While pleading for calm, President Obama lamented his lack of authority to fix the problem:

Now, the challenge for us as the federal government is, is that we don’t run these police forces.  I can’t federalize every police force in the country and force them to retrain.  But what I can do is to start working with them collaboratively so that they can begin this process of change themselves. 

Obama also lamented the lack of political momentum to address the poverty and violence afflicting communities like Baltimore:

That’s how I feel.  I think there are a lot of good-meaning people around the country that feel that way.  But that kind of political mobilization I think we haven’t seen in quite some time.  And what I’ve tried to do is to promote those ideas that would make a difference.  But I think we all understand that the politics of that are tough because it’s easy to ignore those problems or to treat them just as a law and order issue, as opposed to a broader social issue.

Both of those lamentations are misleading.

While it’s true that the federal government generally lacks the power to “force” local police departments to change their behavior, Obama’s comments completely omit his role in administering several federal policies that facilitate, and even incentivize, the abuses and tensions he condemned.

The federal drug war tears apart families through mass incarceration and violence and unjustly forces millions of (especially poor, minority) Americans to carry the stigma of being a convicted criminal. Prohibition, just as it did in the 1920s and 30s, has turned huge swaths of urban America into battlefields in the competition for black market real estate. President Obama has already demonstrated a willingness to ease federal drug enforcement in several states, and there is nothing keeping him from expanding that rollback.  He has also pardoned several non-violent drug offenders, even while federal prosecutors convict new ones every day.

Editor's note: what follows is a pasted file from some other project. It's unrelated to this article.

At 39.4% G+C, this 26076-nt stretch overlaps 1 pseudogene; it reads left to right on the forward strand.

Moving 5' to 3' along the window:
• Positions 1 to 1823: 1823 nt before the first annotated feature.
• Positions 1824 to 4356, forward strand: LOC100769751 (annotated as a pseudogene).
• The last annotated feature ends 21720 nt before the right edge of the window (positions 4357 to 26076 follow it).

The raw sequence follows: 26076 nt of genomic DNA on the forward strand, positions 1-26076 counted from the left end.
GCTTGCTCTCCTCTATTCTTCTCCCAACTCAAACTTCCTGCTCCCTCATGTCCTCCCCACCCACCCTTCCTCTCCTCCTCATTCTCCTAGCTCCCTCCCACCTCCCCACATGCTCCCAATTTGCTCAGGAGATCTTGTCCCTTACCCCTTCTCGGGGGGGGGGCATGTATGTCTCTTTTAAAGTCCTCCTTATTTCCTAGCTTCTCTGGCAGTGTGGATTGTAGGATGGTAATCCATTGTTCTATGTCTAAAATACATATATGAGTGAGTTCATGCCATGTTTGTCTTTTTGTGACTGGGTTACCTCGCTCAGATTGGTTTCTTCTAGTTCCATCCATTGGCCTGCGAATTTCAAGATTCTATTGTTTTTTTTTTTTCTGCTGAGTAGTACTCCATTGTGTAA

Event Monday: Is the FBI Creating Terrorist Plots to Stop Them?

This Monday at noon, Cato hosts “The Newburgh Sting and the FBI’s Production of the Domestic Terrorism Threat.” The event will consider how the FBI and others elements of our domestic security apparatus now generate a sense of the terrorist danger that they combat. David Heilbroner will show clips from his 2014 documentary on the Newburgh four terrorist case, which aired on HBO. Naureen Shah of Amnesty International and John Mueller of Cato and Ohio State will comment. RSVP here.

You can get a sense of the issue from this 2007 headline, from The Onion: “U.S. Counter-Counterterrorism Unit Successfully Destroys Washington Monument.” The counter-counterterrorism unit, the satirical article says, was “created in 2004 in response to the lack of terror activity since the Sept. 11 attacks,” and tasked with “raising awareness among the American public of the ‘myriad unknown threats’ that still face the country,” by demonstrating vulnerability to terrorism.

That’s make-believe, of course. No U.S. government agency has been bombing monuments, or anything else on U.S. soil. But still, like other good satire, the article gets at truth more effectively than conventional rendering of facts.

The standard view remains that the trauma of the September 11 attacks awakened Americans to their vulnerability to terrorism from without and within—terrorists groups overseas like al Qaeda and the “lone-wolf” self-starters they inspire. While our leaders, over the last decade, have become less prone to warn of imminent apocalyptic attacks, they still mostly contend that skilled terrorists lurk among us, evaluating our vulnerabilities, exploiting technologies and always growing more diabolical. That view, of course, is what justifies several of our ongoing military campaigns, various curtailments of civil liberties, and vast expenditures of our wealth for domestic security. Its proponents cite as evidence the terrorist plots found in the country since 2001.